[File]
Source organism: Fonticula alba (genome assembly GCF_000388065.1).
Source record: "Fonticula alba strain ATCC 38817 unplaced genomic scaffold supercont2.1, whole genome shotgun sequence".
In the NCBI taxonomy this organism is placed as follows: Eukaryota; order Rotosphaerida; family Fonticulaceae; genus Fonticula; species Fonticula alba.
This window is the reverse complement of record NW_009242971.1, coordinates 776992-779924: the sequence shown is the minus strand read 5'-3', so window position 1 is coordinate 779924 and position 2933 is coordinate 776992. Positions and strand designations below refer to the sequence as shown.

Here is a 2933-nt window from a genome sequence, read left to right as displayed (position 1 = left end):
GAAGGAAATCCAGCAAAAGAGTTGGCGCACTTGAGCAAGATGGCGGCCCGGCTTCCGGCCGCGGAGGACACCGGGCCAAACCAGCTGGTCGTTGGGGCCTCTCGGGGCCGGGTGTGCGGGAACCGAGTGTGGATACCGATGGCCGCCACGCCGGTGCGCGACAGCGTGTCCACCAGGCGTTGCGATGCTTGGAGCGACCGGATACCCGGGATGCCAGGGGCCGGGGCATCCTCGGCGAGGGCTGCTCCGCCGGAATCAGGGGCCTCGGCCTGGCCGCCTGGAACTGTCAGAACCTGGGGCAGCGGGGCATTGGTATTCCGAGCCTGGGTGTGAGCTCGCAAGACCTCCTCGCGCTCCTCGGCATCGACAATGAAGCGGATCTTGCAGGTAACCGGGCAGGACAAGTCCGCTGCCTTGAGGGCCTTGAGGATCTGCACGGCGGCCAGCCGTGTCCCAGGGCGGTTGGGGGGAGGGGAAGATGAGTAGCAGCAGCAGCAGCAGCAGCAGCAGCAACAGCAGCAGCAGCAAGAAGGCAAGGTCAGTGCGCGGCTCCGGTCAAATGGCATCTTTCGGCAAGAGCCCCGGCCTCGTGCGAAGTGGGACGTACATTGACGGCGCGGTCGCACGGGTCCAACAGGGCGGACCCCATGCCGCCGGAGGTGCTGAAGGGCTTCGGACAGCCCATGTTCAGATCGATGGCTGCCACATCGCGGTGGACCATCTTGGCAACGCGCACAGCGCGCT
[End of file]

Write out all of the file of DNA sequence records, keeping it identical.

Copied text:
Source organism: Fonticula alba (genome assembly GCF_000388065.1).
Source record: "Fonticula alba strain ATCC 38817 unplaced genomic scaffold supercont2.1, whole genome shotgun sequence".
In the NCBI taxonomy this organism is placed as follows: Eukaryota; order Rotosphaerida; family Fonticulaceae; genus Fonticula; species Fonticula alba.
This window is the reverse complement of record NW_009242971.1, coordinates 776992-779924: the sequence shown is the minus strand read 5'-3', so window position 1 is coordinate 779924 and position 2933 is coordinate 776992. Positions and strand designations below refer to the sequence as shown.

Here is a 2933-nt window from a genome sequence, read left to right as displayed (position 1 = left end):
GAAGGAAATCCAGCAAAAGAGTTGGCGCACTTGAGCAAGATGGCGGCCCGGCTTCCGGCCGCGGAGGACACCGGGCCAAACCAGCTGGTCGTTGGGGCCTCTCGGGGCCGGGTGTGCGGGAACCGAGTGTGGATACCGATGGCCGCCACGCCGGTGCGCGACAGCGTGTCCACCAGGCGTTGCGATGCTTGGAGCGACCGGATACCCGGGATGCCAGGGGCCGGGGCATCCTCGGCGAGGGCTGCTCCGCCGGAATCAGGGGCCTCGGCCTGGCCGCCTGGAACTGTCAGAACCTGGGGCAGCGGGGCATTGGTATTCCGAGCCTGGGTGTGAGCTCGCAAGACCTCCTCGCGCTCCTCGGCATCGACAATGAAGCGGATCTTGCAGGTAACCGGGCAGGACAAGTCCGCTGCCTTGAGGGCCTTGAGGATCTGCACGGCGGCCAGCCGTGTCCCAGGGCGGTTGGGGGGAGGGGAAGATGAGTAGCAGCAGCAGCAGCAGCAGCAGCAGCAACAGCAGCAGCAGCAAGAAGGCAAGGTCAGTGCGCGGCTCCGGTCAAATGGCATCTTTCGGCAAGAGCCCCGGCCTCGTGCGAAGTGGGACGTACATTGACGGCGCGGTCGCACGGGTCCAACAGGGCGGACCCCATGCCGCCGGAGGTGCTGAAGGGCTTCGGACAGCCCATGTTCAGATCGATGGCTGCCACATCGCGGTGGACCATCTTGGCAACGCGCACAGCGCGCT